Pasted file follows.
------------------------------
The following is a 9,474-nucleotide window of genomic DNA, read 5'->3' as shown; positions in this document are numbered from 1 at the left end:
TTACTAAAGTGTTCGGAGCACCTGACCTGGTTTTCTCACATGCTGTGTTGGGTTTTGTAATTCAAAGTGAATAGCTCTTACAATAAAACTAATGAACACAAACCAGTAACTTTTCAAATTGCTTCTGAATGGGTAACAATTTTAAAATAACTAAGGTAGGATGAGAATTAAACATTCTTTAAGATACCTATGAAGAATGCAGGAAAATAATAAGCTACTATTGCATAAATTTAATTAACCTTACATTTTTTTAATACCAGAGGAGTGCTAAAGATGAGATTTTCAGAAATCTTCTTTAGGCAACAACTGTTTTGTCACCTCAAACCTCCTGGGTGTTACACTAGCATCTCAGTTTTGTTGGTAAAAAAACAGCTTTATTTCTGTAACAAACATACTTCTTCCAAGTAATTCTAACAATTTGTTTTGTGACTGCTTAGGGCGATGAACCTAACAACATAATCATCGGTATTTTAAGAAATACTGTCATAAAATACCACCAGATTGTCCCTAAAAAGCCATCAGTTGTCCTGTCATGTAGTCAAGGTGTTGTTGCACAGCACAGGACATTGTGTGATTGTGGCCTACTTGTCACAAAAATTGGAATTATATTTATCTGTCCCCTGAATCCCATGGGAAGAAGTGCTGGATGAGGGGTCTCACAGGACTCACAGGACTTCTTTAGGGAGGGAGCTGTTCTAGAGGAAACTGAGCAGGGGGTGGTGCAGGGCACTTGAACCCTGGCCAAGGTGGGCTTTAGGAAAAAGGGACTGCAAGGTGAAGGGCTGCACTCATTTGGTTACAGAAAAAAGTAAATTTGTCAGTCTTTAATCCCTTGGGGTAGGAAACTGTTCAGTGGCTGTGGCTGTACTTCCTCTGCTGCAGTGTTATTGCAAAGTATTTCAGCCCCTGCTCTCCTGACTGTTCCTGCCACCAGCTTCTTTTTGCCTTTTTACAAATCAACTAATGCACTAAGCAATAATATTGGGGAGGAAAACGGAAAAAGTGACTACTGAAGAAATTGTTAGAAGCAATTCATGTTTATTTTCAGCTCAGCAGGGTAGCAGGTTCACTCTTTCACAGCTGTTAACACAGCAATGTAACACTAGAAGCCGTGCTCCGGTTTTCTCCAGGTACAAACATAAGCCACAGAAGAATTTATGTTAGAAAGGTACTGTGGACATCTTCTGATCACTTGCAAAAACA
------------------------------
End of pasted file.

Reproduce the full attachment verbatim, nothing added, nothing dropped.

The following is a 9,474-nucleotide window of genomic DNA, read 5'->3' as shown; positions in this document are numbered from 1 at the left end:
TTACTAAAGTGTTCGGAGCACCTGACCTGGTTTTCTCACATGCTGTGTTGGGTTTTGTAATTCAAAGTGAATAGCTCTTACAATAAAACTAATGAACACAAACCAGTAACTTTTCAAATTGCTTCTGAATGGGTAACAATTTTAAAATAACTAAGGTAGGATGAGAATTAAACATTCTTTAAGATACCTATGAAGAATGCAGGAAAATAATAAGCTACTATTGCATAAATTTAATTAACCTTACATTTTTTTAATACCAGAGGAGTGCTAAAGATGAGATTTTCAGAAATCTTCTTTAGGCAACAACTGTTTTGTCACCTCAAACCTCCTGGGTGTTACACTAGCATCTCAGTTTTGTTGGTAAAAAAACAGCTTTATTTCTGTAACAAACATACTTCTTCCAAGTAATTCTAACAATTTGTTTTGTGACTGCTTAGGGCGATGAACCTAACAACATAATCATCGGTATTTTAAGAAATACTGTCATAAAATACCACCAGATTGTCCCTAAAAAGCCATCAGTTGTCCTGTCATGTAGTCAAGGTGTTGTTGCACAGCACAGGACATTGTGTGATTGTGGCCTACTTGTCACAAAAATTGGAATTATATTTATCTGTCCCCTGAATCCCATGGGAAGAAGTGCTGGATGAGGGGTCTCACAGGACTCACAGGACTTCTTTAGGGAGGGAGCTGTTCTAGAGGAAACTGAGCAGGGGGTGGTGCAGGGCACTTGAACCCTGGCCAAGGTGGGCTTTAGGAAAAAGGGACTGCAAGGTGAAGGGCTGCACTCATTTGGTTACAGAAAAAAGTAAATTTGTCAGTCTTTAATCCCTTGGGGTAGGAAACTGTTCAGTGGCTGTGGCTGTACTTCCTCTGCTGCAGTGTTATTGCAAAGTATTTCAGCCCCTGCTCTCCTGACTGTTCCTGCCACCAGCTTCTTTTTGCCTTTTTACAAATCAACTAATGCACTAAGCAATAATATTGGGGAGGAAAACGGAAAAAGTGACTACTGAAGAAATTGTTAGAAGCAATTCATGTTTATTTTCAGCTCAGCAGGGTAGCAGGTTCACTCTTTCACAGCTGTTAACACAGCAATGTAACACTAGAAGCCGTGCTCCGGTTTTCTCCAGGTACAAACATAAGCCACAGAAGAATTTATGTTAGAAAGGTACTGTGGACATCTTCTGATCACTTGCAAAAACA